a colloquial expression which entered the English language in the late 18th century, meaning a light refreshment taken at about 11 o’clock in the morning. Although the timing is flexible and the extent of the refreshment, especially the food element, has proved to be highly variable, the institution has retained its place in the daily schedule of most British people. Nor are they alone in this. Of the many corresponding institutions in other parts of the world, the most important is probably the Mediterranean merenda or merienda. However, the zweite Frühstück (second breakfast) eaten in various German-speaking regions is an important northerly counterpart of this meridional institution.
In Chile there are salas de onces (Spanish for eleven), where empanadas, cakes, and snacks can be bought; and according to Elisabeth Lambert Ortiz (1984) the name was derived from the ‘English custom of having tea or coffee and biscuits at eleven in the morning’ and has become, ‘by some extraordinary transmutation, afternoon tea, so that a sala de onces is a tea shop’. Under malta is a description of the refreshments taken by Maltese office workers in mid-morning. These examples could be multiplied, since the need for some refreshment between breakfast (especially if early and/or light) and lunch or its equivalent is widespread, although not universal, among human beings.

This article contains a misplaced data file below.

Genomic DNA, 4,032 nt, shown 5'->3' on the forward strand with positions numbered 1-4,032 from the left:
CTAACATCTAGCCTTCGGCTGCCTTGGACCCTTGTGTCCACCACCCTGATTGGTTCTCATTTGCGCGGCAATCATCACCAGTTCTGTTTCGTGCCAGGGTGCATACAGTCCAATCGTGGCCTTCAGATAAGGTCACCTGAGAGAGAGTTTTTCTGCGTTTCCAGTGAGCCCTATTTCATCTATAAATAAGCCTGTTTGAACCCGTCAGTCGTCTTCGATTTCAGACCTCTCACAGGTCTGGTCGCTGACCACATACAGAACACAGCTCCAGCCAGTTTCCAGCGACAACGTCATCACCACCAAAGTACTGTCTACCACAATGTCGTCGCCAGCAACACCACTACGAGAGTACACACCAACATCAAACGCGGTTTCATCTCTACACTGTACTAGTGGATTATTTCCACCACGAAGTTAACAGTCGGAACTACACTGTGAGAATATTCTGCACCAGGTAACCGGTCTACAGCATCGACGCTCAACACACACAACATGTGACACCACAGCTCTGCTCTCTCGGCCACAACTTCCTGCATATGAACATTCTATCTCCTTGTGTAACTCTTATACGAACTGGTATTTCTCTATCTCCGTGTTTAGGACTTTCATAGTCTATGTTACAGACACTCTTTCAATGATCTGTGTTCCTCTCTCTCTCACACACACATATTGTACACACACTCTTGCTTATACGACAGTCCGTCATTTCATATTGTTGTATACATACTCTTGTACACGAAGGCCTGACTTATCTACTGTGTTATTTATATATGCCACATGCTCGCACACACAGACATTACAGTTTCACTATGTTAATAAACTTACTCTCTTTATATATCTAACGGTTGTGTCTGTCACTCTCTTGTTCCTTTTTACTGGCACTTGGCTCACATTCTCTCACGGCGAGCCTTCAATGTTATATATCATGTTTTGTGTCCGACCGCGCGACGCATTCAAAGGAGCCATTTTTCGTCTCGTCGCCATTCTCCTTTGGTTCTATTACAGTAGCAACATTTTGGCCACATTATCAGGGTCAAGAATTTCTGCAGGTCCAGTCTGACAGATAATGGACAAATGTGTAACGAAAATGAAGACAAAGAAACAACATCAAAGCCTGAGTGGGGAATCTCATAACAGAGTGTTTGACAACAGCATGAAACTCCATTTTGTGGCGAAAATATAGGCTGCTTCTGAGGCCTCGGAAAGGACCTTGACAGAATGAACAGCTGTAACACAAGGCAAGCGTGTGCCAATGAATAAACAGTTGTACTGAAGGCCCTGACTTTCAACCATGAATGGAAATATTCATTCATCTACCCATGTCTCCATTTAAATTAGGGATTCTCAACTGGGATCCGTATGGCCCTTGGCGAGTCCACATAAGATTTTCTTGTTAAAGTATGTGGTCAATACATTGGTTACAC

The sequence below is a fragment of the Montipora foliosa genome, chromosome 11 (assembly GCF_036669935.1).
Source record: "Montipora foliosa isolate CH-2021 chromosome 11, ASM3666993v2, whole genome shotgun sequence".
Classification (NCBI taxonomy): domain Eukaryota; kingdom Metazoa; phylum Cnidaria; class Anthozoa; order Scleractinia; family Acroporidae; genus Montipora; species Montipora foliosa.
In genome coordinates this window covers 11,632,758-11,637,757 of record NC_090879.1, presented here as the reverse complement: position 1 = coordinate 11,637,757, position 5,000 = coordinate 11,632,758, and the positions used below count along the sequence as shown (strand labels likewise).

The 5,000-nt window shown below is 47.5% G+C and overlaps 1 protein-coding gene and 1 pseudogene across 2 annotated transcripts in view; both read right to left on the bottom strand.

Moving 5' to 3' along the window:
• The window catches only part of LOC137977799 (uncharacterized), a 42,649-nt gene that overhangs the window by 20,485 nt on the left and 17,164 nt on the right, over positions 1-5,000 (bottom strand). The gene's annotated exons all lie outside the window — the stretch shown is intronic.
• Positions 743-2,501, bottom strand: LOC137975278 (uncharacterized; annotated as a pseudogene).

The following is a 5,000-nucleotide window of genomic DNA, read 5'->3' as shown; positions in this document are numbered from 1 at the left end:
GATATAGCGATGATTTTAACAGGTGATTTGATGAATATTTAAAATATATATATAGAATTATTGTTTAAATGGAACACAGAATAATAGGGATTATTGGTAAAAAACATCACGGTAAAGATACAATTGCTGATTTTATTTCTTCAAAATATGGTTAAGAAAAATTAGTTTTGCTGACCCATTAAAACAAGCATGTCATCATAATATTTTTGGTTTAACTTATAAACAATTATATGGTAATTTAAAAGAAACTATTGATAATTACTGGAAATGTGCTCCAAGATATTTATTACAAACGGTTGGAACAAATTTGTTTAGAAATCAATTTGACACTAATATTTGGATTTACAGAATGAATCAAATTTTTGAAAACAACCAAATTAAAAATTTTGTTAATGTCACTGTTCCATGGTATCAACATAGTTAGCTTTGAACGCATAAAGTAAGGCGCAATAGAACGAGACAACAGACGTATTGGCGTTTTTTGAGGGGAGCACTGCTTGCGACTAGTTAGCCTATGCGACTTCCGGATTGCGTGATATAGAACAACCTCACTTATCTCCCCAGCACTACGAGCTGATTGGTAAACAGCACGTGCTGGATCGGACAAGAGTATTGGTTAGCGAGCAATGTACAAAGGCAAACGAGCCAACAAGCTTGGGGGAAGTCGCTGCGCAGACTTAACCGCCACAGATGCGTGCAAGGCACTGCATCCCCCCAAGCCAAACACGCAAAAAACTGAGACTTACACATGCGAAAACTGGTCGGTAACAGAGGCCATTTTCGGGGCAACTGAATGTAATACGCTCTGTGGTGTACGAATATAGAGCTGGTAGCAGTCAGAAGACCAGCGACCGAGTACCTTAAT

In the 1660s Samuel Pepys used to feel the need of mid-morning refreshment, though never calling it elevenses. His ‘morning draught’, usually alcoholic, was probably taken at around 9 o’clock—as his working day started as early as 4 a.m. in the summer.
In America, the term elevenses has never stuck, although there are early references to ‘eleveners’.
In this connection it is necessary to heed the warning given by the expiring Henry King, that elevenses or for that matter other light refreshments punctuating the day should not be allowed to attain the status of meals.